By Reynolds Hutchins
Move over, 3-D printing.
The engineering phenomenon continues to make headlines, but now another simpler, older, but no-less-revolutionary technology is making its way into garages and workshops across the country – and Hampton Roads.
Last month 757 Makerspace in Norfolk won a free “3-D carving machine” in a nationwide contest sponsored by Chicago-based company Inventables.
Until recently, 3-D printers have been widely heralded as the manufacturing of the future, bringing production into the consumer’s own home and allowing the average person to design and manufacture whatever they desire using only a digital blueprint and a specialized printing device.
Hector Garcia, senior project scientist at the Virginia Modeling, Analysis Simulation Center at Old Dominion University, likens the product to a layer cake.
“In additive manufacturing like 3-D printing,” Garcia said, “you have one sheet at a time and you’re basically printing one slice of a model at a time, layered on top of one another.”
Before you know it, Garcia said, you have the pieces necessary for a prosthetic ear, an iPhone case or a violin.
The technology, however, has its limitations.
“3-D printing – a lot of it is plastic, layered and textured,” said Inventables CEO Zach Kaplan. “There’s a place for that: form studies, small models, etc. But most likely you’re not going to sell a product that came out of your tabletop 3-D printer.”
Where 3-D printing falls short, 3-D carving goes the distance. The latter is essentially the inverse of the former.
3-D carving, or CNC routing as it is sometimes called, uses a spinning drill bit to carve a digital design into whatever medium the user desires.
“That’s the advantage,” Garcia said. “You end up with something built out of the material you wanted. If you want something out of wood, you get something out of wood. If you want something out of aluminum, you get something out of aluminum.”
For those looking for an easy example, look no further than the nearest MacBook laptop. Those aluminum bodies are the product of an Apple factory’s 3-D carving technology.
And now local workshops across the country, like 757 Makerspace, have that technology at their fingertips.
“This is a complete set-up, everything from all the electronics, the hardware, the software and everything to build it,” said Makerspace owner Beau Turner.
The new addition to Turner’s workshop will be open to all members to use, to create and to test their creativity, Turner said.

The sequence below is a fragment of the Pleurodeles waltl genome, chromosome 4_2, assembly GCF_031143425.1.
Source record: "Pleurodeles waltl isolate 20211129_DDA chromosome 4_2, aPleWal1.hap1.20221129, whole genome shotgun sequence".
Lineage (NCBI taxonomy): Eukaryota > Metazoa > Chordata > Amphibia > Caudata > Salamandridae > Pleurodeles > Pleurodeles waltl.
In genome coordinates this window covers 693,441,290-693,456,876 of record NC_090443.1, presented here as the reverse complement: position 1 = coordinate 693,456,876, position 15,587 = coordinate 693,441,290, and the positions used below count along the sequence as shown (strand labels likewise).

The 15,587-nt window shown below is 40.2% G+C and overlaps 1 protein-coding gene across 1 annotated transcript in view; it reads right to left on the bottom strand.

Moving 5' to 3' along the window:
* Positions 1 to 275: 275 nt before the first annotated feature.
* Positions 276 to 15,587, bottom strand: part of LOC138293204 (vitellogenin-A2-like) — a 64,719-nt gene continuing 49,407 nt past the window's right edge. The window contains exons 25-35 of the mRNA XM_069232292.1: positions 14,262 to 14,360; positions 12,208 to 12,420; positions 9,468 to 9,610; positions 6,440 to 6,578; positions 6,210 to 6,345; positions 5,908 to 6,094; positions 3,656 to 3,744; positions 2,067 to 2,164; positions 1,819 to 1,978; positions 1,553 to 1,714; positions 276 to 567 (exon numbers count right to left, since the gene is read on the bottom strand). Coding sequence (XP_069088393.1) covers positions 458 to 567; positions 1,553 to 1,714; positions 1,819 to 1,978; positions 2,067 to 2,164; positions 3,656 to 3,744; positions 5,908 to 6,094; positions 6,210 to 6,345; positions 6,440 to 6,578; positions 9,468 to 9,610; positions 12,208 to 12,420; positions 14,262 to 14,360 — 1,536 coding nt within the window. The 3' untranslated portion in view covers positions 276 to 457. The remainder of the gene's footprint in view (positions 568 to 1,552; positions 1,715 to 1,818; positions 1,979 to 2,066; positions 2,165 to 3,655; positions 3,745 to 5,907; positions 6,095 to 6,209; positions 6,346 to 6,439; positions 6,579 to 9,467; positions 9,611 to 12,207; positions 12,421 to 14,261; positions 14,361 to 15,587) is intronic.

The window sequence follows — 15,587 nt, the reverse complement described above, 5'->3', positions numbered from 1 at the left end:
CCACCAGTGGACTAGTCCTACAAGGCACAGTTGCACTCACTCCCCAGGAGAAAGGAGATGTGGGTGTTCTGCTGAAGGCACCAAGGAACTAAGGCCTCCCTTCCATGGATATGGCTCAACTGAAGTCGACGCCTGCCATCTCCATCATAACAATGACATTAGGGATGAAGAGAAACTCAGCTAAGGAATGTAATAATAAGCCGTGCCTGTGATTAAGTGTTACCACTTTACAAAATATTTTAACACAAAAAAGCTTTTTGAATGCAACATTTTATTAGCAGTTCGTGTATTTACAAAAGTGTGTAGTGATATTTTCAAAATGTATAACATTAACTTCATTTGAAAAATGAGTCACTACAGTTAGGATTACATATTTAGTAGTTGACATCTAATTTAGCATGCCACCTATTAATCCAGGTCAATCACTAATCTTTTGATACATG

It’s a boon for Turner, who said the unfriendly interface of older carving technology and the cost of the hardware was the primary reason why 3-D carving didn’t catch on as fast as its printing cousin.
Inventables is looking to change that, though. In its most recent contest, Inventables gave away one Shapeoko 3-D carving device – at a cost of $650 – and free user-friendly software to a group in each of the 50 states.
“We got hundreds and hundreds of people who applied,” Kaplan said. “So, we filtered them based on the people with the highest chance to succeed and those who wanted to make it available to the public.”
It’s a noble, democratic cause, but that last note has stirred up some contention. It appears when consumers take away the means of production from manufacturers, the manufacturers come away feeling jilted.
Kaplan said he recognizes this and is already fielding criticism at tech conventions and makerfaires.
“We like to think about helping people go from idea to finished product quickly,” he said, “but we should be prepared for pushback. There is definitely pushback from the biggest companies in the world.”
“I can imagine there’s going to be a fairly big fight,” Garcia said.
At present, there are no regulations on 3-D printing or carving. While there’s been no major legal case or patent scandal, Garcia said he is confident there’s one in the making.
“It’s not happening right now because the big companies are dominating the market,” he said. “But before you know it, you’ll have very robust manufacturing capabilities every two blocks, in every house, in every garage.”
On one hand, Garcia said, that means no more repairs, no more costly gadgets.
“If you break something, just print a copy,” he said. “If you want something, there it is. If a manufacturer doesn’t make something in your size or something to fit to your shape, customize it.”
On the other hand, that leaves the fate of every manufacturer in the world uncertain.
Kaplan and Turner said they believe both sides of the industry will be able to reconcile before it comes to a protracted legal fight.
“You can’t stop innovation,” Turner said. “Innovation is going to occur and it’s already occurring now.”
Kaplan said manufacturers and engineers have already started asking questions about his 3-D printed products.
“The initial reaction for folks is always fear,” Kaplan said. “That pushback is turning into curiosity, though.”
With the cost of production on the decline, he said, it could mean reinvestment in the American manufacturing sector.
“It’s really exciting because it’s really bringing to life an opportunity for economic growth,” he said.
Kaplan, Turner and Garcia agreed, bolstered by the “Yankee ingenuity” that built the country, this won’t become some flash in the pan.
“Americans – we’ve always been tinkers, we’ve always been thinkers, we’ve always embraced new ideas,” Kaplan said. “It’s going to be a very compelling next couple of decades.”